NOW CUT THAT OUT
Google misses expectations, drops 7%.
Microsoft meets expectations (excluding the xbox 360 charge, which isn't news), drops 2%
Pink bunnies wear orange slippers, IBM down
Nuns and giraffes dance at midnight, Dow finishes up.
They're all insane.
July 19th, 2007 8:57pm
Why anybody puts any value in analysts earnings estimates is beyond me.
July 19th, 2007 9:01pm
the economy is slowly falling over. its like watching an iceberg melt.
July 19th, 2007 9:05pm
Yeah, flip, you really caught me out. Look at how I predicted that MS stock would fall.
Oh, wait...no I didn't.
In fact it's kinda funny that you reference a post where you cheer about the XBOX360, when it has been an economic disaster for Microsoft.
Good prediction, brilliant investor.
July 19th, 2007 9:34pm
You worthless piece of shit.
I wrote "So many words so little to say."
and somehow your tiny rodent brain took that to mean "predicted that MS stock would fall."
I meant you blathered a bunch of shit that said nothing of worth.
I guess you were right XBOX was an economic disaster.
Or XBOX returns were a blip and the franchise still has value. Hard to say maybe you're right and I'm rich, or maybe I'm right and I'm rich. LOL.
July 19th, 2007 10:08pm
Overall, my general point is that the stock market is SUCH a beauty contest and has no real grounding in reality. Part of that CEO compensation regulation would hopefully help fix this by shifting the market back to longer-term investment.
July 20th, 2007 7:29am
isn't that why CEOs don't want their income tied solely to stock price? who'd want to work in a place where one's salary is a random, uncontrollable walk.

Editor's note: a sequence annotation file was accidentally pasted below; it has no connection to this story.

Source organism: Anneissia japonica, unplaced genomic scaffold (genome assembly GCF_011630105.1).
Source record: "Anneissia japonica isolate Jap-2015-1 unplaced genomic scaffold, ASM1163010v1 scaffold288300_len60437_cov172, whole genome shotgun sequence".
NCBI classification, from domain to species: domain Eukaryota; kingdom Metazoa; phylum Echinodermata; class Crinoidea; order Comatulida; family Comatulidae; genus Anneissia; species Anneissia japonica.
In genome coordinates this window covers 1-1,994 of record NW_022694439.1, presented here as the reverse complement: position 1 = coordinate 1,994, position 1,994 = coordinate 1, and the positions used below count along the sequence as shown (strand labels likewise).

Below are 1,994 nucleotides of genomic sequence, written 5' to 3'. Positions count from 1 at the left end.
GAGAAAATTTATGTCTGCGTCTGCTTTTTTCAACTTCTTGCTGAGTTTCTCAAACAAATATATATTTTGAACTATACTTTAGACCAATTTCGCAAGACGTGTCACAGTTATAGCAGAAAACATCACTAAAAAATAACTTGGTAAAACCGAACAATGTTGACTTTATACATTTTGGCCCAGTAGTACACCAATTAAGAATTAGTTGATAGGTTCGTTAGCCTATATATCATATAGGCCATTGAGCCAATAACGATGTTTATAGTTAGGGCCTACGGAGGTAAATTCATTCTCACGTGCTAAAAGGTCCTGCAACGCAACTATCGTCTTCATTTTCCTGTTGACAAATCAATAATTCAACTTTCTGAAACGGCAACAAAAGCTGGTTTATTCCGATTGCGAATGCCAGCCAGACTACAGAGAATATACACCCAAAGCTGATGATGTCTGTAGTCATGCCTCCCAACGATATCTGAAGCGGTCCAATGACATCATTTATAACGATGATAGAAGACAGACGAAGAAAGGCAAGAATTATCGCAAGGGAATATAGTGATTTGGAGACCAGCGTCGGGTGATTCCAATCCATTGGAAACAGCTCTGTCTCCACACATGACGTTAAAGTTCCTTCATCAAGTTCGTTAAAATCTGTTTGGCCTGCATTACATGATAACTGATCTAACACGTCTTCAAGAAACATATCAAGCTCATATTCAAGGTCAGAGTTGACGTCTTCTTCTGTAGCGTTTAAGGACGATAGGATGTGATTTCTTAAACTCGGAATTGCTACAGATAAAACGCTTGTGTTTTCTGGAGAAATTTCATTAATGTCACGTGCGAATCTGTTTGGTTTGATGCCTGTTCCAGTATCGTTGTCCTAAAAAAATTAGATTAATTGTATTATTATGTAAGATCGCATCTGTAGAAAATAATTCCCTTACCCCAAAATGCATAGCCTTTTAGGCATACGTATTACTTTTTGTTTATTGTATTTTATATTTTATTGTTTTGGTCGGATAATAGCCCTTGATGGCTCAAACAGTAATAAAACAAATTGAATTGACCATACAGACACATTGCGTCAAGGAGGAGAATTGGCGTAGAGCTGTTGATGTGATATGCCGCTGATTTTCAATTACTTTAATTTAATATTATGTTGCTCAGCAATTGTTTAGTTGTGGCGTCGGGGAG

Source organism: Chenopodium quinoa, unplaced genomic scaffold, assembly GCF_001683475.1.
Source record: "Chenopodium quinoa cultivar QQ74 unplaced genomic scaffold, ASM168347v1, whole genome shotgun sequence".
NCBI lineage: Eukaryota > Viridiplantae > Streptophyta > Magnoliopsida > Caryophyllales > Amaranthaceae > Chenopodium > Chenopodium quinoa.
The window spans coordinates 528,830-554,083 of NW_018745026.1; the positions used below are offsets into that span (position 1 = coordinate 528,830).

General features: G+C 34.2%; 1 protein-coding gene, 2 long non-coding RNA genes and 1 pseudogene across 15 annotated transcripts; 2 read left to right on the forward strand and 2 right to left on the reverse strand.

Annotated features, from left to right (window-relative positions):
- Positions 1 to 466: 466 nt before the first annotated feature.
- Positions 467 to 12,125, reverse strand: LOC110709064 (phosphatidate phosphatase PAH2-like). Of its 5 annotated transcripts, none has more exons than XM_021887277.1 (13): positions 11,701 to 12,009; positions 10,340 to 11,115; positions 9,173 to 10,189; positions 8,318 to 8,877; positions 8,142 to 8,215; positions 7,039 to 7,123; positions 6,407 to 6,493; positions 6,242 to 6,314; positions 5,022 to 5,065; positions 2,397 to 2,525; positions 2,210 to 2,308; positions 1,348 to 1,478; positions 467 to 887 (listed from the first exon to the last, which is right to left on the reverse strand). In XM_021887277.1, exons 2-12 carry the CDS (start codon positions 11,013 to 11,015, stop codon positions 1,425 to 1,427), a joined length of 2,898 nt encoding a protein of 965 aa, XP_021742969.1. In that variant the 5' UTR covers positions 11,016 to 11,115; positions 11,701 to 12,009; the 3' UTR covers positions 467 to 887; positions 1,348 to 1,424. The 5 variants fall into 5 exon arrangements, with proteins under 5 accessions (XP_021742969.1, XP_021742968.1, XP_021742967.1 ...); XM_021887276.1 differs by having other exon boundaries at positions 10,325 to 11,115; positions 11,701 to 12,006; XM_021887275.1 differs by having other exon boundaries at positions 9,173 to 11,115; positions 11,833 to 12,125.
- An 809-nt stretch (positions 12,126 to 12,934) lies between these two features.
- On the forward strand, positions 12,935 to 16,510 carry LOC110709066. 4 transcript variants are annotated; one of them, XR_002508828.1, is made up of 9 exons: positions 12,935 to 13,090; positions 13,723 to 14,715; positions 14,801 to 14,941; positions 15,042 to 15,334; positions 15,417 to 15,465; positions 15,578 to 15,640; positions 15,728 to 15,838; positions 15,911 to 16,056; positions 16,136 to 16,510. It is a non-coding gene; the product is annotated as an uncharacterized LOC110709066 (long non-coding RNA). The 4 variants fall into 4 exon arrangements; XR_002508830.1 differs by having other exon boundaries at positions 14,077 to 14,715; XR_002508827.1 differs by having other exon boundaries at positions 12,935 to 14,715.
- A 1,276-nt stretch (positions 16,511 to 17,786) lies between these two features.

July 20th, 2007 8:52am
"who'd want to work in a place where one's salary is a random, uncontrollable walk."
Every sales person that works on commission. Think about it - their income is based on the decisions other people make.
Part of the job of a CEO is to increase the value of the company (which, in a publicly traded company, is reflected in teh stock price). So their job performance is tied to it - a large chunk of executive compensation is already in stock.
The dysfunctional part is that it's dead easy to goose the stock market in the short term and cash out. It is NOT easy to run the company in a way that it will be valued higher in five years. But that's what we *really* want in the grand scheme - increase in value.
July 20th, 2007 8:56am
"But that's what we *really* want in the grand scheme - increase in value."
That's what *we* want, but investors and top executives often just want a quick buck at the expense of the company and the workers, which is making the rich people richer and the rest of us poorer. I wonder how many parallels to 1929 could be made about the current situation.
July 20th, 2007 9:22am
Yeah, see, that's another of those "unintended consequence" things.
See, everybody saw all this bad news, so they thought "Huh, bad news. I guess those stocks will drop in the short term, but they're great in the long term. So I'll go ahead and buy now while everybody else is selling."
Enough people do that, and "bad news" becomes pseudo-"good news", and timing the market becomes impossible. Which it was already, but you knew that.
July 20th, 2007 10:09am
good point. a CEO is a salesperson for shares.
July 20th, 2007 10:10am